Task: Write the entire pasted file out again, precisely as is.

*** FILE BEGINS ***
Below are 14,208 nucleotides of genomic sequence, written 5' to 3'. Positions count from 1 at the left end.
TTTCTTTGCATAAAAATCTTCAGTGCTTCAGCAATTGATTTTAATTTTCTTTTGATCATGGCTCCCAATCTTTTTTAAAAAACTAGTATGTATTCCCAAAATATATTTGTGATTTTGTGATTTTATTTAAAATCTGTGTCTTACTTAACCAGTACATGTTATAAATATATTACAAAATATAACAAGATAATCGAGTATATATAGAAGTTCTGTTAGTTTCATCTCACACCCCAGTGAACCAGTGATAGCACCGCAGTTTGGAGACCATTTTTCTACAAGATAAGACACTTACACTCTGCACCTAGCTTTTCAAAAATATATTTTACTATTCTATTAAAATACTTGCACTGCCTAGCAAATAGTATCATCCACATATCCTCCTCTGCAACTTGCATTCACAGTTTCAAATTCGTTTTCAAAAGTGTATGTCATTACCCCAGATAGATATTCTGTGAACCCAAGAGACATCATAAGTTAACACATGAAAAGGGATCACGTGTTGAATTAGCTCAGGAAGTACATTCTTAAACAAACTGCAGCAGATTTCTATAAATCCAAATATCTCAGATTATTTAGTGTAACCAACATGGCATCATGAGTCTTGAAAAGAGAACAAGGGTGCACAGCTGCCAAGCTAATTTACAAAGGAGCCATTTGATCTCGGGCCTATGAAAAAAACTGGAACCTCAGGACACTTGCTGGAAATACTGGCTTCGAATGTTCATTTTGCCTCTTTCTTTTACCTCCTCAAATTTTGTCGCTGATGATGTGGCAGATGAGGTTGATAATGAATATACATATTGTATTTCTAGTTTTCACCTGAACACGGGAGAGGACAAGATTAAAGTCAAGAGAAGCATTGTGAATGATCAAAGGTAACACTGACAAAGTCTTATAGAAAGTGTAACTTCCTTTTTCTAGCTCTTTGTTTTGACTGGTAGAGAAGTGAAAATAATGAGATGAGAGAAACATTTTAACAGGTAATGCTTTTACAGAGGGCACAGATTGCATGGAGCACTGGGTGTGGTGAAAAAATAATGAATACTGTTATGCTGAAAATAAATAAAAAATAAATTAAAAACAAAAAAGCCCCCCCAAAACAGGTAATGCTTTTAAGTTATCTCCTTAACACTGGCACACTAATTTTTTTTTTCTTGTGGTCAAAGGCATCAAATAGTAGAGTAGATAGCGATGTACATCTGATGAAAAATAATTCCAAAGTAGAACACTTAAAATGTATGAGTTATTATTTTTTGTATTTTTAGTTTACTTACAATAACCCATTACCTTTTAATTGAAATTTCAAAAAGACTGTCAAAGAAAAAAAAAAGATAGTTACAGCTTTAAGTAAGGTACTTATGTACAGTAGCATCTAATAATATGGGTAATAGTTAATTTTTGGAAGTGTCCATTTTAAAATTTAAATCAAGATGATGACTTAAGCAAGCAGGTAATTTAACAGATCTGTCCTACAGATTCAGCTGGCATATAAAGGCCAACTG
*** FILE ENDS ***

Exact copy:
Below are 14,208 nucleotides of genomic sequence, written 5' to 3'. Positions count from 1 at the left end.
TTTCTTTGCATAAAAATCTTCAGTGCTTCAGCAATTGATTTTAATTTTCTTTTGATCATGGCTCCCAATCTTTTTTAAAAAACTAGTATGTATTCCCAAAATATATTTGTGATTTTGTGATTTTATTTAAAATCTGTGTCTTACTTAACCAGTACATGTTATAAATATATTACAAAATATAACAAGATAATCGAGTATATATAGAAGTTCTGTTAGTTTCATCTCACACCCCAGTGAACCAGTGATAGCACCGCAGTTTGGAGACCATTTTTCTACAAGATAAGACACTTACACTCTGCACCTAGCTTTTCAAAAATATATTTTACTATTCTATTAAAATACTTGCACTGCCTAGCAAATAGTATCATCCACATATCCTCCTCTGCAACTTGCATTCACAGTTTCAAATTCGTTTTCAAAAGTGTATGTCATTACCCCAGATAGATATTCTGTGAACCCAAGAGACATCATAAGTTAACACATGAAAAGGGATCACGTGTTGAATTAGCTCAGGAAGTACATTCTTAAACAAACTGCAGCAGATTTCTATAAATCCAAATATCTCAGATTATTTAGTGTAACCAACATGGCATCATGAGTCTTGAAAAGAGAACAAGGGTGCACAGCTGCCAAGCTAATTTACAAAGGAGCCATTTGATCTCGGGCCTATGAAAAAAACTGGAACCTCAGGACACTTGCTGGAAATACTGGCTTCGAATGTTCATTTTGCCTCTTTCTTTTACCTCCTCAAATTTTGTCGCTGATGATGTGGCAGATGAGGTTGATAATGAATATACATATTGTATTTCTAGTTTTCACCTGAACACGGGAGAGGACAAGATTAAAGTCAAGAGAAGCATTGTGAATGATCAAAGGTAACACTGACAAAGTCTTATAGAAAGTGTAACTTCCTTTTTCTAGCTCTTTGTTTTGACTGGTAGAGAAGTGAAAATAATGAGATGAGAGAAACATTTTAACAGGTAATGCTTTTACAGAGGGCACAGATTGCATGGAGCACTGGGTGTGGTGAAAAAATAATGAATACTGTTATGCTGAAAATAAATAAAAAATAAATTAAAAACAAAAAAGCCCCCCCAAAACAGGTAATGCTTTTAAGTTATCTCCTTAACACTGGCACACTAATTTTTTTTTTCTTGTGGTCAAAGGCATCAAATAGTAGAGTAGATAGCGATGTACATCTGATGAAAAATAATTCCAAAGTAGAACACTTAAAATGTATGAGTTATTATTTTTTGTATTTTTAGTTTACTTACAATAACCCATTACCTTTTAATTGAAATTTCAAAAAGACTGTCAAAGAAAAAAAAAAGATAGTTACAGCTTTAAGTAAGGTACTTATGTACAGTAGCATCTAATAATATGGGTAATAGTTAATTTTTGGAAGTGTCCATTTTAAAATTTAAATCAAGATGATGACTTAAGCAAGCAGGTAATTTAACAGATCTGTCCTACAGATTCAGCTGGCATATAAAGGCCAACTG